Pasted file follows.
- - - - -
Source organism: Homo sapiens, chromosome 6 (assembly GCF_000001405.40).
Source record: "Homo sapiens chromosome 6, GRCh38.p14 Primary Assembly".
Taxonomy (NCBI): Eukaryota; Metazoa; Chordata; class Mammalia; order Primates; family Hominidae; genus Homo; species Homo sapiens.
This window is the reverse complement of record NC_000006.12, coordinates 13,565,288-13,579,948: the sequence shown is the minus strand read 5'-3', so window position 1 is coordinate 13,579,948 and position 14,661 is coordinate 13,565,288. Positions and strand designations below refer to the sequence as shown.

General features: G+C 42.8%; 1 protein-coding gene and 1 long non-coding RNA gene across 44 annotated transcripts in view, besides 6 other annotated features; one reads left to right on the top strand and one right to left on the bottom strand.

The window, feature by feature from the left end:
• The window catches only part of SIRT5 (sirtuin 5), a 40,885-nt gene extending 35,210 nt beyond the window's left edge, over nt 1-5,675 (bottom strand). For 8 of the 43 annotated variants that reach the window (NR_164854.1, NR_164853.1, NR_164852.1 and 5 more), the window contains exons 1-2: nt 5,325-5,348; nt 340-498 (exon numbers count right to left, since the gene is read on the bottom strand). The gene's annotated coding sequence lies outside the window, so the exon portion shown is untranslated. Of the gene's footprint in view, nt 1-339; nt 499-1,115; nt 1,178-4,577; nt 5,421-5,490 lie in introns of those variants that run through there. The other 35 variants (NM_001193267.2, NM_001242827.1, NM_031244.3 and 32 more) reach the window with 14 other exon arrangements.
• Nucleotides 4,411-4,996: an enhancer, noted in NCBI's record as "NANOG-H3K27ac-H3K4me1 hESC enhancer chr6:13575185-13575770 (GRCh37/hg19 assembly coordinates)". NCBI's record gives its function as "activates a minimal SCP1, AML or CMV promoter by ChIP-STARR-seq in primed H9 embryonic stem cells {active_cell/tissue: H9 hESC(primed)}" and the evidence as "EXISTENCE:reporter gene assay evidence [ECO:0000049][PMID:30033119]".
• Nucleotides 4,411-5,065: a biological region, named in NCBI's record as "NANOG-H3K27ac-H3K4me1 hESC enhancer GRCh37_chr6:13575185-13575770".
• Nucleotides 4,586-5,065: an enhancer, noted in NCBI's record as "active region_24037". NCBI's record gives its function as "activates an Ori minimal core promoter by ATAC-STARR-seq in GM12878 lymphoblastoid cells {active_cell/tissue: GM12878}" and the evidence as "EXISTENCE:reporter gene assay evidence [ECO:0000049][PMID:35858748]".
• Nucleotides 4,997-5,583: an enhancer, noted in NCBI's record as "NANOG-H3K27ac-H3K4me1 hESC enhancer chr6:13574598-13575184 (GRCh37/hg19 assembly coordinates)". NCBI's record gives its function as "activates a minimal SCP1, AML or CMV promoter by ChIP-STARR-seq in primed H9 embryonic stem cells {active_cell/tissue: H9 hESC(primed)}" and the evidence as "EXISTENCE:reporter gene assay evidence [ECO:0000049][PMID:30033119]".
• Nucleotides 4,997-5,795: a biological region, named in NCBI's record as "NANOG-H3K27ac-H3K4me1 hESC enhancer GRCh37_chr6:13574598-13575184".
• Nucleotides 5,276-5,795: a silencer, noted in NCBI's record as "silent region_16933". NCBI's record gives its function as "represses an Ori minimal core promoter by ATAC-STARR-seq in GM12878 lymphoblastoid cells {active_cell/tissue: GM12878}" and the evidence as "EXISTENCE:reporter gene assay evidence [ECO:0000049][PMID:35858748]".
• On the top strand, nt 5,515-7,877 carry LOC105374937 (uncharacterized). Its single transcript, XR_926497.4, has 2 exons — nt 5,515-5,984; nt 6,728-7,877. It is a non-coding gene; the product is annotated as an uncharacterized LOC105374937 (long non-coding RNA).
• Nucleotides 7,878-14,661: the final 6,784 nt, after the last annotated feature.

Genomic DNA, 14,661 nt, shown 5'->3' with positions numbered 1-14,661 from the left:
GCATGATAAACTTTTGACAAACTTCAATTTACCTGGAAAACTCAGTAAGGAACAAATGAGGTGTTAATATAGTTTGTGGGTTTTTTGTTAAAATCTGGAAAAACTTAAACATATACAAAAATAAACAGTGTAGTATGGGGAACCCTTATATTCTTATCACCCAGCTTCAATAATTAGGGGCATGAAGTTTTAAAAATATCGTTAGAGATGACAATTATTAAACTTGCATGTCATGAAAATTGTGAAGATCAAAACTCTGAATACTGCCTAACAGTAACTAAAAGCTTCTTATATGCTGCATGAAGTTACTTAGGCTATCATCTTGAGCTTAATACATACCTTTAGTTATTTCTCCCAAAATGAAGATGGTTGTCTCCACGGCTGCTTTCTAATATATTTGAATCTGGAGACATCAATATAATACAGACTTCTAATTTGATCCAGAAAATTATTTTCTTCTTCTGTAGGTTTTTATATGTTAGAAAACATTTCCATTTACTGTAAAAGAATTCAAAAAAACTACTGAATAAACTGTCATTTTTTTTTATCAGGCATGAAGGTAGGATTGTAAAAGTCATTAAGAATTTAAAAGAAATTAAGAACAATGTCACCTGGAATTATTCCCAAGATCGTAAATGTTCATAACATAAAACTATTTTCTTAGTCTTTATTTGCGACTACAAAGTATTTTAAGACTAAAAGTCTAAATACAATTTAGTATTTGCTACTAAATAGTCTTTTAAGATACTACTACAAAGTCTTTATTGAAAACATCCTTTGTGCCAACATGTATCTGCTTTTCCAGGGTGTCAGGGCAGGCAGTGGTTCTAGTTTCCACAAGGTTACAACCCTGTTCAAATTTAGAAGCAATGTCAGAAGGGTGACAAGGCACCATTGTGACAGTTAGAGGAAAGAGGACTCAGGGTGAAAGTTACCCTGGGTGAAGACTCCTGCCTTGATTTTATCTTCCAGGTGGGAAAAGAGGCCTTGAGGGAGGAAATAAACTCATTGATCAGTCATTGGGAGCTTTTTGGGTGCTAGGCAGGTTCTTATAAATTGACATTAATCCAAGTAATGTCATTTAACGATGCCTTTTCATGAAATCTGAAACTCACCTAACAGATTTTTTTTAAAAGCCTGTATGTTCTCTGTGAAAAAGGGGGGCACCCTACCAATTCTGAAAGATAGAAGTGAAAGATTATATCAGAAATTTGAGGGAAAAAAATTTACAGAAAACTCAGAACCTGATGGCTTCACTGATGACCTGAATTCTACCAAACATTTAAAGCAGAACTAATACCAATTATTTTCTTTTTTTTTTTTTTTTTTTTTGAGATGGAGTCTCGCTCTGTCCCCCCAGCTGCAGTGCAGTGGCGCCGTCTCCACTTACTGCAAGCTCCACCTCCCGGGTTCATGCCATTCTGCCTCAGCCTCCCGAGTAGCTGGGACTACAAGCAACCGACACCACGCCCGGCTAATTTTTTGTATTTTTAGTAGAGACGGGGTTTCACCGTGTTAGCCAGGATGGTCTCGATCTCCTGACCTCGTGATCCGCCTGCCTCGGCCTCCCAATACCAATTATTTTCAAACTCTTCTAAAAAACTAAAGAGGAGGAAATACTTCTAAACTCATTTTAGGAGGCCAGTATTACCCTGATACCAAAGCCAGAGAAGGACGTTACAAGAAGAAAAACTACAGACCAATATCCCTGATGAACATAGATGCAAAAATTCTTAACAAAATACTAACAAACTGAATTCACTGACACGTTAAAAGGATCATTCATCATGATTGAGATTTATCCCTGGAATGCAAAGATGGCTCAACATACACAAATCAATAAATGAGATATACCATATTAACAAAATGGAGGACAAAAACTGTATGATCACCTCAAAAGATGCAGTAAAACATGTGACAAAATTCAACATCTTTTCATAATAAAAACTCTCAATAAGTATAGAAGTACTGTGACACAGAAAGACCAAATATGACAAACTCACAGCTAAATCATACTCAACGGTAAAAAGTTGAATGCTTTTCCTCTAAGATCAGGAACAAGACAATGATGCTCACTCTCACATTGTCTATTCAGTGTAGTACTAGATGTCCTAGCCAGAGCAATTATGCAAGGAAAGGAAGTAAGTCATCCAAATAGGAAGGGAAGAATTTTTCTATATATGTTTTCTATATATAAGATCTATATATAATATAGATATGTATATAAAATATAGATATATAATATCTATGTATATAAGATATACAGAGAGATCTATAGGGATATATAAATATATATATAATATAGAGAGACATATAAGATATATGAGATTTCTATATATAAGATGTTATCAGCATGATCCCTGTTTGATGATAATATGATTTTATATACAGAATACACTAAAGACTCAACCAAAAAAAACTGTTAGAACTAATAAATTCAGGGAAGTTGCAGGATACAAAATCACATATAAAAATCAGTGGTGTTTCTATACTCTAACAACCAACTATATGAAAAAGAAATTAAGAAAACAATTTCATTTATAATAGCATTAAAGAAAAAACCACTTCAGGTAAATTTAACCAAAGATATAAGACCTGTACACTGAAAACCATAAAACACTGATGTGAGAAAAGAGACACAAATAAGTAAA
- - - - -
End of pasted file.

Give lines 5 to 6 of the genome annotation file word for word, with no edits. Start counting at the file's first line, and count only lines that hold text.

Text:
General features: G+C 42.8%; 1 protein-coding gene and 1 long non-coding RNA gene across 44 annotated transcripts in view, besides 6 other annotated features; one reads left to right on the top strand and one right to left on the bottom strand.

The window, feature by feature from the left end: